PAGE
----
Product Developers Find Ethnic Flavors Continue To Succeed with U.S. Consumers

With Mexican, Chinese, etc., now mainstream, adventurous shoppers look for Thai, Japanese and Caribbean foods.

By Diane Toops, News & Trends Editor

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One reason ethnic product launches are increasing, according to Mintel, may be the wide variety of outlets consumers can use to learn more about foods that aren't common to their ethnic background. Some 26 percent of ethnic food-lovers say they were introduced to a new cuisine by TV programs, newspapers or magazines. Other findings include: 23 percent of ethnic food users said they tried the items after reading cookbook recipes that included ethnic dishes; 18 percent said they grew to like ethnic fare after traveling abroad; and 25 percent said they were introduced to a new ethnic cuisine because of living in a culturally diverse neighborhood.

Mintel said these outlets are contributing to a trend called "professionalization of the amateur," in which consumers are more interested in doing things at home that would normally be done by an expert, such as preparing a complex ethnic dish. "Cooking programs, culinary magazines and recipe websites are an easy way to get more comfortable with ethnic food preparation," says Lockwood.

Changing U.S. demographics
"In the U.S., we are concentrating on the Hispanic market," says Phil Sprovieri, vice president of sales and marketing at Flavorchem Corp. (, Downers Grove, Ill. "We believe the popularity of Mexican food has not yet peaked. What caught our eyes is that horchata and flan, available in restaurants, is not readily available to the general public."

In five to 10 years, 35-40 percent of teens will be Hispanic and, according to the U.S. Census, the Hispanic population is growing in every metropolitan area in the U.S.

"We're not doing tacos, but we are looking to develop new categories, including beverages," Sprovieri continues. "When you are in Guadalajara [he spends time there checking out trends] you see vendors along the side of the road with large jars containing horchata, tamarindo (tamarind), and limosa (lime) beverages. That's also what they serve in shopping plazas there. Los Angeles is the only city in the U.S. readily offering those beverages. We offer those flavors for milk and dairy products, and have added guava, mango, pina colada, and chocolate with cinnamon to our Hispanic line of flavors.

"On an industrial scale, processors can't go through the homemade techniques that add flavor nuances to any foods or beverages. We make distillates from botanicals to capture top notes. One of our customers wanted to make mojito mix. If you want a great mojito, you need to macerate fresh mint leaves to release the oils and green top notes to give the beverage an aroma and flavor as if it was freshly made," he adds.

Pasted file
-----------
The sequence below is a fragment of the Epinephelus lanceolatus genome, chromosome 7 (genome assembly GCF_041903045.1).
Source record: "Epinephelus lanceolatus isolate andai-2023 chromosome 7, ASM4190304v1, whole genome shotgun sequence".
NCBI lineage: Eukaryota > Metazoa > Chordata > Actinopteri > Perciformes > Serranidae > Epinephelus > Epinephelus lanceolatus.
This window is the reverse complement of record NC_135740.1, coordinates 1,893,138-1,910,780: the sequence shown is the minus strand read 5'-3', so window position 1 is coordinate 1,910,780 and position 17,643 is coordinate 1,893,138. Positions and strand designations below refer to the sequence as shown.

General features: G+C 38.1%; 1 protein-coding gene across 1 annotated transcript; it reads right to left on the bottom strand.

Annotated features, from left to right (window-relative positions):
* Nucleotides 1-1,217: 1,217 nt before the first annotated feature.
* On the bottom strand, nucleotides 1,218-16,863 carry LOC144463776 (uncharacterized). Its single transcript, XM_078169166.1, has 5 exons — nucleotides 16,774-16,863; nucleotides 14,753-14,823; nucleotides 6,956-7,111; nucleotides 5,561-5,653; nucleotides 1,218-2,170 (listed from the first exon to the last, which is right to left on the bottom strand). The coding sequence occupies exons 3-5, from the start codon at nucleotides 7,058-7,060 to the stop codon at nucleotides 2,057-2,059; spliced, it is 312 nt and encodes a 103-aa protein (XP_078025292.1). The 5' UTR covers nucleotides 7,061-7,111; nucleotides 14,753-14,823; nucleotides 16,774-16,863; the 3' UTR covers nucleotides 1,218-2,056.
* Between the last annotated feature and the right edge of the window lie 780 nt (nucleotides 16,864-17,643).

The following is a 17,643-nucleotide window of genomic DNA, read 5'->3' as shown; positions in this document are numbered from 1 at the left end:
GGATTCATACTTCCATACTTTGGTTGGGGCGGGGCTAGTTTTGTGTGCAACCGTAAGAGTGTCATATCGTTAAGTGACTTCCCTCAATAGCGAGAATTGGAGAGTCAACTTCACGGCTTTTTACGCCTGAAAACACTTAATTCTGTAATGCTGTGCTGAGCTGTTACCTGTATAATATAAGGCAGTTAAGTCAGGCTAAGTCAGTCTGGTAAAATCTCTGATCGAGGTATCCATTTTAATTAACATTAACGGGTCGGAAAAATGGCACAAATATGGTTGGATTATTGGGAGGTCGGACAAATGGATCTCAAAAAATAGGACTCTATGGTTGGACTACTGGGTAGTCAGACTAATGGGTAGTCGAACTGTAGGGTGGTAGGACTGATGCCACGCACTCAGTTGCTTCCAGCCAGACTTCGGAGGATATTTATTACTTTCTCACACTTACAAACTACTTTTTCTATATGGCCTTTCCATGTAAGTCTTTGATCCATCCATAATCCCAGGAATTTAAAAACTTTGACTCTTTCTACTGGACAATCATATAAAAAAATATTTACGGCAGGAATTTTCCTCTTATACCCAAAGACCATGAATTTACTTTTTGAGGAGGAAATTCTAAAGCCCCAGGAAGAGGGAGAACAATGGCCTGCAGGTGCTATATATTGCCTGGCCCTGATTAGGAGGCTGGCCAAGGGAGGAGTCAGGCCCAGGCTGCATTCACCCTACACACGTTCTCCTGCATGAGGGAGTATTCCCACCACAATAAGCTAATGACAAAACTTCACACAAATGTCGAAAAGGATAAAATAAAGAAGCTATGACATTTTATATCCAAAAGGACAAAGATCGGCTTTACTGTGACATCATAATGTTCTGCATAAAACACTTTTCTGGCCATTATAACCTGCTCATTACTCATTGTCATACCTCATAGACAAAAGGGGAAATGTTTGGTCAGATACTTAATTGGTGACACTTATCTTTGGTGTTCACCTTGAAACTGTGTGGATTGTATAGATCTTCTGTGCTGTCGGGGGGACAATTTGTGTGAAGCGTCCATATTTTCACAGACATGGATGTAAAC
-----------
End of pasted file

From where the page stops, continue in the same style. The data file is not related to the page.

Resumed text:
"Other cuisines such as Far Eastern and Indian food are gaining attention as well," says Sprovieri. "Today you can find many options in Chinese convenience foods. Indian will be next because it's healthy, and ideal for vegetarians. Young folks today are tuned into variety; which we offer the industry along with imagination and research to help achieve the character, aroma and authentic flavors of these foods."

Colors add value
Among more sophisticated palates, authenticity is important. And a large part of establishing authenticity in a packaged food involves color.

"In the context of processed foods, today's consumer expects that a food or beverage product look minimally processed," says Steve Morris, commercial director of United States Food Colors at Sensient Food Colors (, St. Louis. "Products must also be more natural, and that is achieved by using fewer, more simplified ingredients and natural colors. We help processors achieve an authentic appearance through the application of an extensive spectrum of stable natural colors."

Value-added products offering texture, taste or functional ingredients drive the yogurt market, and both Greek and French style yogurts are gaining popularity. "Color vibrancy plays an important role in yogurt products, and natural colors enhance what is lost during processing," says Emina Goodman, technical support manager for Sensient Food Colors' beverage and dairy group. "It is important that the color naturally represent the fruits or ingredients used. We provide natural colors that represent varietals like Meyer lemon or Mexican lime, as well as sophisticated blended ingredients like pomegranate-maqui berry."

The company's Microfine colors add color and premium sensory appeal to processed foods where it is important to visually highlight colors and authenticity of ingredients. They deliver plating characteristics commonly found in synthetic pigments in a natural color powder.

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